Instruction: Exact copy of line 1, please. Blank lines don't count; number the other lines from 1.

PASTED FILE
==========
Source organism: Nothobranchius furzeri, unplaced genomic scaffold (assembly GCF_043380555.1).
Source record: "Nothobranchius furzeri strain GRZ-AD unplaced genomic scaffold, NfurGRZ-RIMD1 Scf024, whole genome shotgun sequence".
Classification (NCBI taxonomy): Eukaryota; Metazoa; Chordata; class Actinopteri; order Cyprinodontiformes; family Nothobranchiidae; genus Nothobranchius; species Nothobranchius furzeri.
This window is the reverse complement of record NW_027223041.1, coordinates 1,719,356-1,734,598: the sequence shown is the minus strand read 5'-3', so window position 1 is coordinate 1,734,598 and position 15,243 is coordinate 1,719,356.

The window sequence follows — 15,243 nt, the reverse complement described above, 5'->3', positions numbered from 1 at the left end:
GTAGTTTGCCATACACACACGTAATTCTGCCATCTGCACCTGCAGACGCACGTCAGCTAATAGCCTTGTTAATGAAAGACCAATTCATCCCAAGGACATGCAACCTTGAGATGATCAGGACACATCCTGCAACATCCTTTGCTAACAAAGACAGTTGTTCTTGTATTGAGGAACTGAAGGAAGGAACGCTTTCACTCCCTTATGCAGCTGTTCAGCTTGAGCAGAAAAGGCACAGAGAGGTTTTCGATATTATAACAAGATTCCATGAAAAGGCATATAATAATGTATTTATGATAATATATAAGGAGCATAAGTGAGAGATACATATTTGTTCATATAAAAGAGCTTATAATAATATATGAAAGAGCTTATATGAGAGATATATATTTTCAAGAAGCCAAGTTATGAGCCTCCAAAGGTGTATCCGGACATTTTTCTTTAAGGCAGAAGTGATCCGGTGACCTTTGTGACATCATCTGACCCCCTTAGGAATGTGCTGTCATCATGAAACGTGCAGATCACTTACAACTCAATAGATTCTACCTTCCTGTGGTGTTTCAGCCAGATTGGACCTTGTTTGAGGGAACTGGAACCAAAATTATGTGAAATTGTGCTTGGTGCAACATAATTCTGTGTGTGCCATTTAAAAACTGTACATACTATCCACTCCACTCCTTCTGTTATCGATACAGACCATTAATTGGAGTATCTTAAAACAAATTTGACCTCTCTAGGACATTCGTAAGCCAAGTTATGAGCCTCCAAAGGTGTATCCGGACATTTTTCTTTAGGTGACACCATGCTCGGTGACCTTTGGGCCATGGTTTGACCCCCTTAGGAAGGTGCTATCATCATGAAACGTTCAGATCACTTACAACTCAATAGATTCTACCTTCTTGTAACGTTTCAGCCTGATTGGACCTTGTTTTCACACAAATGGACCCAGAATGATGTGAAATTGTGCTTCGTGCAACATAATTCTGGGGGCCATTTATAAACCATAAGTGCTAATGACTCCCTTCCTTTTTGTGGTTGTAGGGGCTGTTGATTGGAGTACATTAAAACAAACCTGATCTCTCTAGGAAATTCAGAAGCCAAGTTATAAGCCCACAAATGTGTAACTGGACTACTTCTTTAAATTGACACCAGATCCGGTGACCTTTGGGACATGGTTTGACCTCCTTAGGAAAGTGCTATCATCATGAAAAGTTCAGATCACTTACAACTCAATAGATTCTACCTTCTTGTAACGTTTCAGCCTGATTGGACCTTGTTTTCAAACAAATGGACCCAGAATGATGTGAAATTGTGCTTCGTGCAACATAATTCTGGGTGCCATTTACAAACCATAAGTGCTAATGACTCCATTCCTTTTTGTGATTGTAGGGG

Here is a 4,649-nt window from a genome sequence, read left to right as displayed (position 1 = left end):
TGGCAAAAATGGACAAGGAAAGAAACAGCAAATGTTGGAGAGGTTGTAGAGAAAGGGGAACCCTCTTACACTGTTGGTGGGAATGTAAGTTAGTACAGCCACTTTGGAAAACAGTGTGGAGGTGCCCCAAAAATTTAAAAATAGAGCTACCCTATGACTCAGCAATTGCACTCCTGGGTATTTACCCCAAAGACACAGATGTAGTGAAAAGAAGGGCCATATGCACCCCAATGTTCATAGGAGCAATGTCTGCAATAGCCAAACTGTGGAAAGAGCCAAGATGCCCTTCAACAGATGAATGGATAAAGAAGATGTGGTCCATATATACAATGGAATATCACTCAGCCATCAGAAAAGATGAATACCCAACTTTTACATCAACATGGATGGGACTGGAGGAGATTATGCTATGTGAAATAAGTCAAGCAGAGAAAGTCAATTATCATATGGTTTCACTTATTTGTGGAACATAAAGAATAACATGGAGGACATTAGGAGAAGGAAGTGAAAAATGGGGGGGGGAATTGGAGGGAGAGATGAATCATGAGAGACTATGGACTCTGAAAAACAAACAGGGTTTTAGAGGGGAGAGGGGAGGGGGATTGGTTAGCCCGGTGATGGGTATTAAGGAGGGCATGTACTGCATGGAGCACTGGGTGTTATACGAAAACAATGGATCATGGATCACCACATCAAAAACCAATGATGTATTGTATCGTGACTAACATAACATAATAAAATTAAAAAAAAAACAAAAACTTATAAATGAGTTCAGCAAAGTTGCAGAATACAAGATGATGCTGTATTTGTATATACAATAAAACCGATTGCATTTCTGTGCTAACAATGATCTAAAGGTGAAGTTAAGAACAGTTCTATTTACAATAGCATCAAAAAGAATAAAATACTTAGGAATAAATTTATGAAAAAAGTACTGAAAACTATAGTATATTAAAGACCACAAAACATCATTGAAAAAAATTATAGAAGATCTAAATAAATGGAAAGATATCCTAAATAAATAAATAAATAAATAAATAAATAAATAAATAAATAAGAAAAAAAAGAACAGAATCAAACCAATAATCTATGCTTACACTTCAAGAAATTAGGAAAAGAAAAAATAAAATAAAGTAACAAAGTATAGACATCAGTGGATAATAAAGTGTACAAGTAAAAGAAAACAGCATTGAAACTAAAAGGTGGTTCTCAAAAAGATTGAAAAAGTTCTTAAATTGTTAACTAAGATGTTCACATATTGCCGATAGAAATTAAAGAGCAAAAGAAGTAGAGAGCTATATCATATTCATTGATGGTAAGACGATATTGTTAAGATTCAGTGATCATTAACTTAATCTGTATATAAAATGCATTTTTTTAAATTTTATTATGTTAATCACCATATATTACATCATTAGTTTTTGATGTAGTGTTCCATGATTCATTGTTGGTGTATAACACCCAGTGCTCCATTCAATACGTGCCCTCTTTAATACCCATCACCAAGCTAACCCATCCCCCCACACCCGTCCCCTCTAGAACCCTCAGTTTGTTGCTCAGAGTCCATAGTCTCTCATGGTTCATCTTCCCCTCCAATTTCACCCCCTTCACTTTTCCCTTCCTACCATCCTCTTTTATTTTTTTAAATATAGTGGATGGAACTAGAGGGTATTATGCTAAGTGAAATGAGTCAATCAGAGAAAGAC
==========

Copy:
Source organism: Nothobranchius furzeri, unplaced genomic scaffold (assembly GCF_043380555.1).